Portland City Council questions USPS plans


At the initiative of City Commissioner Carmen Rubio, Portland City Council is asking the U.S. Postal Service to hold a local public hearing about its plan to consolidate mail sorting in Oregon.

The Feb. 7 resolution calls on the USPS to schedule a public hearing in Portland so community members can voice their concerns about a recent decision to convert a Beaverton post office into a massive sorting and delivery hub. Some local postal workers and supporters say the change will increase commute times for letter carriers who deliver mail in Portland because they  would have to drive to the sorting center. They’ve also warned that it could cause layoffs and post office closures, leading to slower mail service.

It’s one part of a 10-year “Delivering for America” plan that’s been rolled out with few opportunities for public feedback.

“How is this a good idea? How will things actually get better under this plan, versus what we have now?” Rubio asked the Labor Press in a Zoom interview Feb. 9. “There just has not been a forum to (ask those questions), and it feels like a unilateral action without having the answer to some of those whys. … This is our attempt to get that to happen.”

Council members unanimously passed the resolution, which also outlines a plan for the city to organize its own hearing if the USPS doesn’t.

While resolutions do not hold the same rule-making power as ordinances, they do signal the council’s official position on an issue. And in this case, the resolution follows up on a promise Rubio made to postal supporters at a union-led rally about a month ago.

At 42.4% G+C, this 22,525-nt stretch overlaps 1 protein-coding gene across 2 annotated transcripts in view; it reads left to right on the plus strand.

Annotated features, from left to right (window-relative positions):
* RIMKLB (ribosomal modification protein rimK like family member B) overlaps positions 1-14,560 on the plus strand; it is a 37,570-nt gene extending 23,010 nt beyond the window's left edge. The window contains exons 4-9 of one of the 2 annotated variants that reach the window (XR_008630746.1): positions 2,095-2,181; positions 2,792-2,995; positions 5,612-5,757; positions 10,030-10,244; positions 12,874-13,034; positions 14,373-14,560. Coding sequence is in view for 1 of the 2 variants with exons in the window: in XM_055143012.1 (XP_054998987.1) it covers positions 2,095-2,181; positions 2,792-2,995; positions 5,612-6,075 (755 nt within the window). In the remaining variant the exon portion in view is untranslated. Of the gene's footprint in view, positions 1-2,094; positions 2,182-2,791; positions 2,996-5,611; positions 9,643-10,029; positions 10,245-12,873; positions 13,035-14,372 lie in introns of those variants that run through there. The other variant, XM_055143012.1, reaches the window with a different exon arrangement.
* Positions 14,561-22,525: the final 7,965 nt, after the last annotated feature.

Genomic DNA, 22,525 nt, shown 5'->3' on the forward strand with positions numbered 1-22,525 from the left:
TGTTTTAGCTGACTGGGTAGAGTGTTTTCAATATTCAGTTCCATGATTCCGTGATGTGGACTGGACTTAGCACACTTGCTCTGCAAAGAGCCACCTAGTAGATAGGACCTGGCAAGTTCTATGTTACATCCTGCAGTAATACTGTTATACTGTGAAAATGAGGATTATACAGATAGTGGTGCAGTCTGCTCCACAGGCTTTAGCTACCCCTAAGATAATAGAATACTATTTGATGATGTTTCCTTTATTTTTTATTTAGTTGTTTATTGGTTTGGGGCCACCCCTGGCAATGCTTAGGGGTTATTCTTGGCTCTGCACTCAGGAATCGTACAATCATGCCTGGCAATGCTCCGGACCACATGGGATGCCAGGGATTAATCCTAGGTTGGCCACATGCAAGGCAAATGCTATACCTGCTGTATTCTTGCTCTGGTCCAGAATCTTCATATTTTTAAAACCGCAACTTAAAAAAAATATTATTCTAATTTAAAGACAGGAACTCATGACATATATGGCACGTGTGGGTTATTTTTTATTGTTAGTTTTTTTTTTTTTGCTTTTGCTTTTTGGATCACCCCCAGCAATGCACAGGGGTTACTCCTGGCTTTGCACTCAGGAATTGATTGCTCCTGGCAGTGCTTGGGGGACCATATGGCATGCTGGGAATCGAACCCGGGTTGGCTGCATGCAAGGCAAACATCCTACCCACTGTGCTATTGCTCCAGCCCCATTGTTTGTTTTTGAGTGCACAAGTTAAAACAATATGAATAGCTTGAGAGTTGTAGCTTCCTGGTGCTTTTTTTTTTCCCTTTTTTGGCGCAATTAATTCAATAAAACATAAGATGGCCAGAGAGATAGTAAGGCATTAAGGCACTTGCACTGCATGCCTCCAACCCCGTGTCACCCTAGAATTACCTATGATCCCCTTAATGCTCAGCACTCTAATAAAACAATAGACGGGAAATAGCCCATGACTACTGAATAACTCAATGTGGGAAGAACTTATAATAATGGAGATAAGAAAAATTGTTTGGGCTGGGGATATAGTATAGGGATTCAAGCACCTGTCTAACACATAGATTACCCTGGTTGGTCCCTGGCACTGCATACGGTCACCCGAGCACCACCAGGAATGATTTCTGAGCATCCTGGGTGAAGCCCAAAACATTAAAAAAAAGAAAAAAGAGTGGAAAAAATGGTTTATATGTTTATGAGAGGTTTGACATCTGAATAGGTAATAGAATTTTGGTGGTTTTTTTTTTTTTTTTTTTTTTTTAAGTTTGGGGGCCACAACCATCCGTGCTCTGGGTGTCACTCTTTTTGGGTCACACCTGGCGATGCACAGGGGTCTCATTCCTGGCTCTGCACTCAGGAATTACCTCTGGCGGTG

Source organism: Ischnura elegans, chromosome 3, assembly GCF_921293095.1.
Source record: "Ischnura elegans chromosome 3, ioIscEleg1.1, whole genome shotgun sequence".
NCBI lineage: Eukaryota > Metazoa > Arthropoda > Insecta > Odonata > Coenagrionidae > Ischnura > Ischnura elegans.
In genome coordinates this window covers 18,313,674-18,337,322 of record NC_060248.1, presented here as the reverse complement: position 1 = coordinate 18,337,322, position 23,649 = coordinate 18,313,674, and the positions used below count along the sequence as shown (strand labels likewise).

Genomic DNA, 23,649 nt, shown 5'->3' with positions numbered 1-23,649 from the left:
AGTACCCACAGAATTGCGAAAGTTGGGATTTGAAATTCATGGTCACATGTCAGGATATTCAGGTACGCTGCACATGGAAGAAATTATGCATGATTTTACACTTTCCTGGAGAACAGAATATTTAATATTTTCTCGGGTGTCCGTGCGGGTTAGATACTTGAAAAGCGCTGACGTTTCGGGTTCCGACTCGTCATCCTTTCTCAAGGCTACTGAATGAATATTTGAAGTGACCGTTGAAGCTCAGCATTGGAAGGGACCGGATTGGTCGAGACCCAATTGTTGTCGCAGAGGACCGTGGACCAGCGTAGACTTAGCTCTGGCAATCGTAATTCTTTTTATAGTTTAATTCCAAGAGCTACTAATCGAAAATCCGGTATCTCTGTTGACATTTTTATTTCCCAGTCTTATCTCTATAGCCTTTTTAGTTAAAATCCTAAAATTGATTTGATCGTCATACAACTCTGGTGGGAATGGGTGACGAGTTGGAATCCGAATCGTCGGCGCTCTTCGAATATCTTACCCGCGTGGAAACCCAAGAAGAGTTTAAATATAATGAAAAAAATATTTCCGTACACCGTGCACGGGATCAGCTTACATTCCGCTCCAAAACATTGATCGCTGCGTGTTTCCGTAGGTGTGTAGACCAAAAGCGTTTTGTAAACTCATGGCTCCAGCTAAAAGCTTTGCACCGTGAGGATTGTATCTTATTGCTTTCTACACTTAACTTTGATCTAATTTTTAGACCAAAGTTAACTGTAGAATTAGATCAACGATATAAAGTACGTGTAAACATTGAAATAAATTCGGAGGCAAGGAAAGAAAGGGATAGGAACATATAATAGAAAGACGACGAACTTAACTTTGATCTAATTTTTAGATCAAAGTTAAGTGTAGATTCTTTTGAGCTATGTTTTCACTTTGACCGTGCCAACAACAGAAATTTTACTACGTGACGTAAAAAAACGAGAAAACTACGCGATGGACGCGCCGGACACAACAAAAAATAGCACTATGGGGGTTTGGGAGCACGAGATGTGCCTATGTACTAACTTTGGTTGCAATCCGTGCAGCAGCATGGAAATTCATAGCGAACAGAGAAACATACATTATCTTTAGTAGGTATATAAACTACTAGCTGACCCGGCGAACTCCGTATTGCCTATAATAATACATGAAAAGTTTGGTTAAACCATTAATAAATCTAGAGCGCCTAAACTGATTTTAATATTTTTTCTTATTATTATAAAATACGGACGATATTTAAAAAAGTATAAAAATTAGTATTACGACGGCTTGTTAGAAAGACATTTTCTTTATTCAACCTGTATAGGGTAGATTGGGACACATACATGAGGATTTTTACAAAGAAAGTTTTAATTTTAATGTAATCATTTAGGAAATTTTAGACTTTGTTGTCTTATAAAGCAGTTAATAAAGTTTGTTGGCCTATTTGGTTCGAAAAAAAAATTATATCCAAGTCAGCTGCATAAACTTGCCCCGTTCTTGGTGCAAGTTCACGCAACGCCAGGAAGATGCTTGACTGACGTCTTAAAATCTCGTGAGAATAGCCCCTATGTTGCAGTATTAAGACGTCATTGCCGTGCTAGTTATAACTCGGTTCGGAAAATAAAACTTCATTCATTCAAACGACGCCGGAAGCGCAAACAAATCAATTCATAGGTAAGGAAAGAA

At the rally, postal workers and community members denounced the plan to shift mail sorting for dozens of “neighborhood” routes to one office in Beaverton. Rubio told rally-goers she also is alarmed by the plan. She called postal workers the “quintessential essential workers” who play a critical role in Oregon’s democracy by making the state’s vote-by-mail system possible.

She told them she would do everything in her power as a Portland city council member to preserve the city’s mail services.

“This is a federal issue, but it has local implications, and that was the nexus for me,” Rubio later told the Labor Press. “I feel like our role is to lift our voice about the impacts locally, should this occur.”      


  1. Has anyone making the decision to move the operations to Beaverton driven Highway 26 into Portland, in the afternoon? Anytime really. That should be a requirement for those suggesting this move, to drive 26 into Portland, different times of day, for 2 weeks.

  2. Much the same as eliminating rural USPS delivery drivers without much public input or comment, the centralization of services is yet another jab at eliminating USPS direct services and instead contracting out USPS employee jobs.

    In much of Rural America the mail must be post marked from another larger City USPS office causing significant delays to consumers and mailers while enriching private carriers who deliver the mail from rural areas to some other city to be processed.


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